Theory of fencing

We would like to draw everybody's attention to an open lecture, to be held in Verið on Friday morning November 11th.

Dr Árni Einarsson, director of the Mývatn Research Centre and guest professor at the University of Iceland, will give a talk on the ancient turf walls in NE Iceland.

Theory of fencing – Narrating the Icelandic Settlement period based on 600km of turf walls

We are in the final stages of a project that has mapped 600 km of an extensive system of turf walls built in NE Iceland in the period c. 940-1100 A.D. The project provides an unprecedented snapshot of the settlement pattern during the Saga period. The turf-wall system, separating the inhabited lowland from the upland, and reaching from Mývatn to the coast, challenges current concepts of land division and continuity in medieval Iceland. We are developing a "theory of fencing" that uses cost-benefit analyses (such as used in behavioural and economic sciences) to predict the size and shape of fenced areas according to environmental variables and human population density. This theory is based on two presuppositions: that the walls were for managing livestock movements, and that there was competition for space between neighbouring farms. The theory attempts to explain fencing patterns in terms of landscape dimensionality (1D or 2D), the quality and use (confined or free-range) of grazing and haymaking areas, distances from farmhouses, and the need to delimit territorial boundaries. The family Sagas rarely mention turf walls, even though they must have been a prominent part of the landscape well into the Saga-writing period. The walls were part of a land management system that emerged during the settlement period and both generated and responded to the political friction that sparked many of the epic events in the Sagas.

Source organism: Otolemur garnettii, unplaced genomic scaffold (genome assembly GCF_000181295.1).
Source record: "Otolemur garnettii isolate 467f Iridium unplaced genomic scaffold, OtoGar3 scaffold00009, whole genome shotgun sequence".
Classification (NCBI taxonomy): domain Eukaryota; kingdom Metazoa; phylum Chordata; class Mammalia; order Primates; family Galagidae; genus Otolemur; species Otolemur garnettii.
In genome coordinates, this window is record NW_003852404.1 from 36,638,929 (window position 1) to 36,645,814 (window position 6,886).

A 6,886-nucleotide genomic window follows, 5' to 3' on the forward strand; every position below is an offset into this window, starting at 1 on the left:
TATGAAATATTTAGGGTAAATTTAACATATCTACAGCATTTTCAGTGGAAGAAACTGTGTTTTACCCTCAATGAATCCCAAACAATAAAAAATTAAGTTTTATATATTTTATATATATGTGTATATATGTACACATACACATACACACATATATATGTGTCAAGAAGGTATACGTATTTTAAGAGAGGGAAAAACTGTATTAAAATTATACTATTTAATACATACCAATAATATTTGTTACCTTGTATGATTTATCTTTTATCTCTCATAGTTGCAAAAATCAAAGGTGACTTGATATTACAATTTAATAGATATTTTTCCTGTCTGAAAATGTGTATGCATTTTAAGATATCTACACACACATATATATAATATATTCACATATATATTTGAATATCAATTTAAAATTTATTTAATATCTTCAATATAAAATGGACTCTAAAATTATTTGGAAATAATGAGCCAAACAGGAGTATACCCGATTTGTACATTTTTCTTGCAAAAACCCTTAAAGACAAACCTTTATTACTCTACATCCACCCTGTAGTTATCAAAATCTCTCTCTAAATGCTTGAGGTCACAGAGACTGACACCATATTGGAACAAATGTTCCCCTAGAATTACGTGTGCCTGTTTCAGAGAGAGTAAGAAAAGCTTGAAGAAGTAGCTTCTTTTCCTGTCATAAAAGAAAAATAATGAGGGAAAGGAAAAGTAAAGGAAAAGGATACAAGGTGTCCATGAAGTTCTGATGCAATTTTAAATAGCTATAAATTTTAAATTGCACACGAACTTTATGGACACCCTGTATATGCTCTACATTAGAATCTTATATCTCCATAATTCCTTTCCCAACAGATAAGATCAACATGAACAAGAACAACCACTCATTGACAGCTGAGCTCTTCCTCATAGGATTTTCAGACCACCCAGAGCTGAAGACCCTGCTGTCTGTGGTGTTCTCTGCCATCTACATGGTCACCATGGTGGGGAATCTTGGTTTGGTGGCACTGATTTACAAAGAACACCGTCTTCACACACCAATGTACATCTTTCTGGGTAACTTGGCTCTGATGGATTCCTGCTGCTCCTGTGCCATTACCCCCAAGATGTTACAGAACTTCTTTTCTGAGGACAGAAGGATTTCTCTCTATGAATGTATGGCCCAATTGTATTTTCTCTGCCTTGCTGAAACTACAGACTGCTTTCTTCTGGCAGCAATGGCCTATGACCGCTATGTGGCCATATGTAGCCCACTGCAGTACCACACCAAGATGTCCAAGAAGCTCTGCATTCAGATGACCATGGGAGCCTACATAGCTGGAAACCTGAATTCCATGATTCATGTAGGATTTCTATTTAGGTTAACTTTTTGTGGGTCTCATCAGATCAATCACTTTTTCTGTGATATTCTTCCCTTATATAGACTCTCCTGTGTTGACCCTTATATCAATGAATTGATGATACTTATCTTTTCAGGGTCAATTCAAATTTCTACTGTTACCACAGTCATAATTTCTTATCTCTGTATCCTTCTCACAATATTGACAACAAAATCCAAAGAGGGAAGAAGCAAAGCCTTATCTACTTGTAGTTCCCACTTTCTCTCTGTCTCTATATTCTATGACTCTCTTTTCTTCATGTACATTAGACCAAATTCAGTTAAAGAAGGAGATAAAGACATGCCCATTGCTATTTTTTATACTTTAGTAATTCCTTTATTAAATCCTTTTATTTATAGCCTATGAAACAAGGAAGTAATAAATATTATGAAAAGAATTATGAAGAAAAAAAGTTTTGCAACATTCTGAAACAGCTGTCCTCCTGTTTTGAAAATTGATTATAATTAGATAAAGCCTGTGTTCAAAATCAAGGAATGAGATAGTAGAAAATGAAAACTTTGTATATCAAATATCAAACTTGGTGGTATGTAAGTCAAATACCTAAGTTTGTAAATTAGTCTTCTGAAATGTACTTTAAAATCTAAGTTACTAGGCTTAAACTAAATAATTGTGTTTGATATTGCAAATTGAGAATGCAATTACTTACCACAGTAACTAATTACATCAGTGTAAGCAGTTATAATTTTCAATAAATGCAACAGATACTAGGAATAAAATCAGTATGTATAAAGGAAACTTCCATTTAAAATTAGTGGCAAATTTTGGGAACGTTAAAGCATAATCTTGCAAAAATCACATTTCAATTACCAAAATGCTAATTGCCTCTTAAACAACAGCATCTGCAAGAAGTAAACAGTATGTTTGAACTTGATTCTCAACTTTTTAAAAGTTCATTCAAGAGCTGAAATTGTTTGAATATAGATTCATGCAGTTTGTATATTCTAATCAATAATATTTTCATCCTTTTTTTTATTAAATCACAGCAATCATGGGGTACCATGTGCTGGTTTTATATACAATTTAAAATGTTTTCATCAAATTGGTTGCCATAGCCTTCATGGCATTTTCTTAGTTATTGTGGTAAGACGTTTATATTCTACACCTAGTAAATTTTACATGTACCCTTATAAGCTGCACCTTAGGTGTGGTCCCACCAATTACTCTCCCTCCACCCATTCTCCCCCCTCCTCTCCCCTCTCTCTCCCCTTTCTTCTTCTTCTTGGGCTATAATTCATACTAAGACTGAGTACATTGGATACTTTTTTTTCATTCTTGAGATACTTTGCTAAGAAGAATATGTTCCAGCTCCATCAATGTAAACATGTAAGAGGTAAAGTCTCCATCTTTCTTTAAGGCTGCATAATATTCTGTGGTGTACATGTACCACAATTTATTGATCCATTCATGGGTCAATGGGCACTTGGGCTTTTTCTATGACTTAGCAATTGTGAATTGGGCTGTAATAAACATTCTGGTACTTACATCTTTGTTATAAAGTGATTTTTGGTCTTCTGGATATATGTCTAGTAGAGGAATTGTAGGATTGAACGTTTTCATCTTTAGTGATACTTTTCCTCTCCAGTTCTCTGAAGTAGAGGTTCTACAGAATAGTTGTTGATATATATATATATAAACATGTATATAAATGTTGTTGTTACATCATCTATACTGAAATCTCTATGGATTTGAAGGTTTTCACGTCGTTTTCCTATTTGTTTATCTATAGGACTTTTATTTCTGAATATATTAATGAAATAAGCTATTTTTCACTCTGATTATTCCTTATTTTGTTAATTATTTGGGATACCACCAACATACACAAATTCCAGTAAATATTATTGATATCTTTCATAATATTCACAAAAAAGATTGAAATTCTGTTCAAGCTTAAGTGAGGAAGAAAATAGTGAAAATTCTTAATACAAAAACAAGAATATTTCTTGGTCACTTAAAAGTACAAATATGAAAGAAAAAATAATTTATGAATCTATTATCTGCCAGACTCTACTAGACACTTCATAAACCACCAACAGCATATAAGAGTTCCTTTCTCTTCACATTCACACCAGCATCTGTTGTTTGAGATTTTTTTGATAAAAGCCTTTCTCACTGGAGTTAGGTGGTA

The lecture will be in English. All welcome - coffee and cakes afterwards.

Þú ert að nota: brimir.rhi.hi.is